Christmas Morning Luke 2: 1-20
Good morning and grace and peace to you.
The sun comes up and the shepherds have made their visit and then returned to their flocks. The village and home that seemed so calm and serene just a few hours before, with soft echoes of “silent night, holy night,” now waking up and beginning all the bustle of another work day. People out in the street, workers heading out into the fields. Washing, cleaning, cooking, feeding the animals. Another day. I imagine Joseph’s Bethlehem family must be fussing about the new born baby now, the women gathering around to tend to him and to assist his mother as she recovers from her delivery. And there’s a lot of food to prepare—the first Christmas Dinner! In those days I guess they probably didn’t hand out cigars, but I’m sure Joseph and some of the men will be laughing together, clapping on the shoulders. Congratulations! A son!
For me, this is where my favorite Bible verse comes in Luke’s telling of the story of the birth of Jesus. After the long night. The exhausting last leg of the journey from Mary’s hometown in Nazareth to Joseph’s home in Bethlehem, the late arrival, settling in not in the place where guests would usually be received, but in the place where the animals are brought in for the night. Then labor and delivery. I hope Joseph was able to be at least a little helpful . Boil some water, collect some clean sheets. Perhaps a doula from the neighborhood was able to be found at that hour to help, or maybe some of the women in the extended family. Luke doesn’t tell us. In any event, the child is born. Swaddled in a blanket. Set in the straw of the manger. And then the shepherds, and their story about the choirs of angels. What an amazing, exhausting, overwhelming night!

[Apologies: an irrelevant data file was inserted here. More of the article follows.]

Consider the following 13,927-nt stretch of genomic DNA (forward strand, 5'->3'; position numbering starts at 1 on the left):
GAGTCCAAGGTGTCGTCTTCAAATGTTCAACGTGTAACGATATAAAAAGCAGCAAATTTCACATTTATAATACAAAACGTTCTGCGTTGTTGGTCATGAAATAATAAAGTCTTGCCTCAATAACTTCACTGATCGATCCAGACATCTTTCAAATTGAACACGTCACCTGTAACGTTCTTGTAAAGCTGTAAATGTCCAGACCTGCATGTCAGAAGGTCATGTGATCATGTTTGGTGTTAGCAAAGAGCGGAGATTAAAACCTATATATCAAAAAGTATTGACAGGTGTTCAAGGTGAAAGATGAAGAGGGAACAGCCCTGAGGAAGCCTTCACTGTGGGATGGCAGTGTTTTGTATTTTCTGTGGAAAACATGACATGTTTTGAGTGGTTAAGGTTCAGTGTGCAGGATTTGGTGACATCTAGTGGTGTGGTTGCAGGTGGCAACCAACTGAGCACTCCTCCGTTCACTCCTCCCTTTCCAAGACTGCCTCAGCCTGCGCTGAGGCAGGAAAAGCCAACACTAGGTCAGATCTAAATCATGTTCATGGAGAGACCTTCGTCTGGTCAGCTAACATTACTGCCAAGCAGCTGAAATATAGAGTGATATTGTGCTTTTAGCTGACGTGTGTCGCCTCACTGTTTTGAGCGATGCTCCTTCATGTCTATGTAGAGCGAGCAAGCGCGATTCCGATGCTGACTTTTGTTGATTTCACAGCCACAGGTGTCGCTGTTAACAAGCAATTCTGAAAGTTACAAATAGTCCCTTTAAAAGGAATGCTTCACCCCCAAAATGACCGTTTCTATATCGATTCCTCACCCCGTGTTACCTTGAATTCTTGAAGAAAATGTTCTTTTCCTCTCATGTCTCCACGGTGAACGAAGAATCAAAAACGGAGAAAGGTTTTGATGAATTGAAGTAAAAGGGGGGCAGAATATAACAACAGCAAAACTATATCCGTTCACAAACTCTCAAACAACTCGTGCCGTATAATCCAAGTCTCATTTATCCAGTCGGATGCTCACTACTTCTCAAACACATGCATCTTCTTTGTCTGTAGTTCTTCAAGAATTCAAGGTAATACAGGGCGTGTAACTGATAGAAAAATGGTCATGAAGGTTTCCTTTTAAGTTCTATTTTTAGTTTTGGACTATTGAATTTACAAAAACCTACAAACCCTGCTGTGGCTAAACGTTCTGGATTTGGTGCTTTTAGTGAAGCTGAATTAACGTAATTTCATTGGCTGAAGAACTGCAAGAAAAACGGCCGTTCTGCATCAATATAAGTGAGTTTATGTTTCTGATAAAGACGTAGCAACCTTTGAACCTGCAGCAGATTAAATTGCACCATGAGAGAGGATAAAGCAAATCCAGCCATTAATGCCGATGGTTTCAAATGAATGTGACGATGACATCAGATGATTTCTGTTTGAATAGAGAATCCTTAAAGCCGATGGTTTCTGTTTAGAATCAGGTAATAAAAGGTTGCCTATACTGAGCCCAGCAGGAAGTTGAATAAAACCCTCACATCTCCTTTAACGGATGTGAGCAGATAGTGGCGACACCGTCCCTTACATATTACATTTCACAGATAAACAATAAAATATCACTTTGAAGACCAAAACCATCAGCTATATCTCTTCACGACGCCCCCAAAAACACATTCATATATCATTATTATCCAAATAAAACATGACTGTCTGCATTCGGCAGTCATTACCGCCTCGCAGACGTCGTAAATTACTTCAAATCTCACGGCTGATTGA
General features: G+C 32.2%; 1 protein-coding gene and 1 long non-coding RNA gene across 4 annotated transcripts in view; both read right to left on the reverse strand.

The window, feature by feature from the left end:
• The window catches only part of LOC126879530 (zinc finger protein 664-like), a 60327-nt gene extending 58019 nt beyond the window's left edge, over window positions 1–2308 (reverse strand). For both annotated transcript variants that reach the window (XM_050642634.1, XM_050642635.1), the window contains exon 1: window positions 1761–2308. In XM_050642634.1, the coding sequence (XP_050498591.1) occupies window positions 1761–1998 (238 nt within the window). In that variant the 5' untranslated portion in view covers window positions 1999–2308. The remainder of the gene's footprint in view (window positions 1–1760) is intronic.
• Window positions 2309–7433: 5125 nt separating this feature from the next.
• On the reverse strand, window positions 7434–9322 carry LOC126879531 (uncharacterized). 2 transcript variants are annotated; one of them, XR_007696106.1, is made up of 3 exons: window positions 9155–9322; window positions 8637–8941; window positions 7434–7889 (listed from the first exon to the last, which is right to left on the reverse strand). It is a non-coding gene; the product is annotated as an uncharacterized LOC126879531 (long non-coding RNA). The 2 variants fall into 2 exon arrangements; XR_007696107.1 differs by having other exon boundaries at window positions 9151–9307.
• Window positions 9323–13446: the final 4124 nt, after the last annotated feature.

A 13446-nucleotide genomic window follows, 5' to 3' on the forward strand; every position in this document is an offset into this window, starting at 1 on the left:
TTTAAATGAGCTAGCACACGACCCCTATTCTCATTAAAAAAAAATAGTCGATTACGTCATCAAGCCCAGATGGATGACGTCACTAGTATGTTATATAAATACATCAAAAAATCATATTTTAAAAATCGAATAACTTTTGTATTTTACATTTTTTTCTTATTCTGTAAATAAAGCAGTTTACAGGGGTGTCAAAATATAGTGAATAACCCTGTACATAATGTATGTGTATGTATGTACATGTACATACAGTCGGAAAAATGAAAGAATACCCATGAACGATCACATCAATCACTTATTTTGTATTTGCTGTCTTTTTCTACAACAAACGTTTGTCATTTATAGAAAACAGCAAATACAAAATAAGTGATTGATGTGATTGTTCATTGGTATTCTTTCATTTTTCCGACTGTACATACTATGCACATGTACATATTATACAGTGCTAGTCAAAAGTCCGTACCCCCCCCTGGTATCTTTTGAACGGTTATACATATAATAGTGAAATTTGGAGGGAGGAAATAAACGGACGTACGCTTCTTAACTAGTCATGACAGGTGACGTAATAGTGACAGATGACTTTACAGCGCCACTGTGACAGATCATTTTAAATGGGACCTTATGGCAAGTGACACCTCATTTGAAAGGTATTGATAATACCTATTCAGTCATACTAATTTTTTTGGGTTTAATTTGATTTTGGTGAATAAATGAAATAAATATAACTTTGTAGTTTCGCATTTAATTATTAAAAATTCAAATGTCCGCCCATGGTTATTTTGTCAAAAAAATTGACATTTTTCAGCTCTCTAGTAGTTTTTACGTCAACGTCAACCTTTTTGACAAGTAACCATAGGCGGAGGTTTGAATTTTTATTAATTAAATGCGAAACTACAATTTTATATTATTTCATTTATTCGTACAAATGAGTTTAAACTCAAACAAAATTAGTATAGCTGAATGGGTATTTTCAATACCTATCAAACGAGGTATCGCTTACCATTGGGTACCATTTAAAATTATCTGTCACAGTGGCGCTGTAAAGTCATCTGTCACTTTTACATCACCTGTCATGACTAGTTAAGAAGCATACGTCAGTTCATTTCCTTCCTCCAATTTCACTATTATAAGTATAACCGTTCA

And then Mary. As morning comes, the new day dawns. Trying to get a little rest after all that. You ladies who have given birth even in less challenging environments can testify to what this first morning would be like for her. We must imagine all in her thoughts then, her memories. The encounter with Gabriel back at her home in Nazareth, his angelic presence, the divine message of her election, the sudden movement of her heart in faith and love as she gave the word. Fiat. Let it be. And then her visit to her cousin Elizabeth in the hill country. The stirring of Elizabeth’s child, leaping in her womb! Elizabeth’s words, full of the Holy Spirit. “Blessed are you among women, and blessed is the fruit of your womb.”
So, Luke 2:19: But Mary kept all these things, pondering them in her heart.
It is a lot to think about, a lot to ponder. For Mary, and for us. To remember the story again and again. To let it roll around in our minds and our hearts also.
As I say to the kids every year after our Children’s Pageant, this is the most familiar story in the world. We know it by heart. And yet every year, at every telling of the story, when we really listen, when we open our eyes and ears and minds and hearts, it becomes fresh and new and meaningful for us in ways that we have never imagined before. Christ is born. Emmanuel. God with us. Mercy and forgiveness and a new life. Starting now. We can spend a lifetime reflecting on that, and only scratch the surface. It changes everything! 365 days a year can’t contain what Christmas has to say to us.
Again, blessings and peace and joy this morning, in the day ahead. In the week of Christmas, in the New Year. As the hymn says, “ponder anew, what the Almighty can do, who with his love doth befriend thee.” Merry Christmas.